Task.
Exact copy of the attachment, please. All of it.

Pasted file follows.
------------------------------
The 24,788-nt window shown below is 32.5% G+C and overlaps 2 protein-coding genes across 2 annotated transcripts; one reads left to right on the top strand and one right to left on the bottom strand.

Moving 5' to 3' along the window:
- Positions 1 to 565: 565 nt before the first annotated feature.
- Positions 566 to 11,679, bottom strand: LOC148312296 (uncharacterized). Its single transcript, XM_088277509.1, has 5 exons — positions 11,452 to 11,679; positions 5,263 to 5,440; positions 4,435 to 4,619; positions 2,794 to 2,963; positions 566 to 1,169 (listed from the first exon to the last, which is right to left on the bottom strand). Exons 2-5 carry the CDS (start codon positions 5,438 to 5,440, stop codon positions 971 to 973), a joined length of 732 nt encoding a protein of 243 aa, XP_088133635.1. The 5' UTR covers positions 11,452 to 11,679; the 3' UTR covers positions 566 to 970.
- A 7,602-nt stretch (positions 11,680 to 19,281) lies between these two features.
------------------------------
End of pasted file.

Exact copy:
The 24,788-nt window shown below is 32.5% G+C and overlaps 2 protein-coding genes across 2 annotated transcripts; one reads left to right on the top strand and one right to left on the bottom strand.

Moving 5' to 3' along the window:
- Positions 1 to 565: 565 nt before the first annotated feature.
- Positions 566 to 11,679, bottom strand: LOC148312296 (uncharacterized). Its single transcript, XM_088277509.1, has 5 exons — positions 11,452 to 11,679; positions 5,263 to 5,440; positions 4,435 to 4,619; positions 2,794 to 2,963; positions 566 to 1,169 (listed from the first exon to the last, which is right to left on the bottom strand). Exons 2-5 carry the CDS (start codon positions 5,438 to 5,440, stop codon positions 971 to 973), a joined length of 732 nt encoding a protein of 243 aa, XP_088133635.1. The 5' UTR covers positions 11,452 to 11,679; the 3' UTR covers positions 566 to 970.
- A 7,602-nt stretch (positions 11,680 to 19,281) lies between these two features.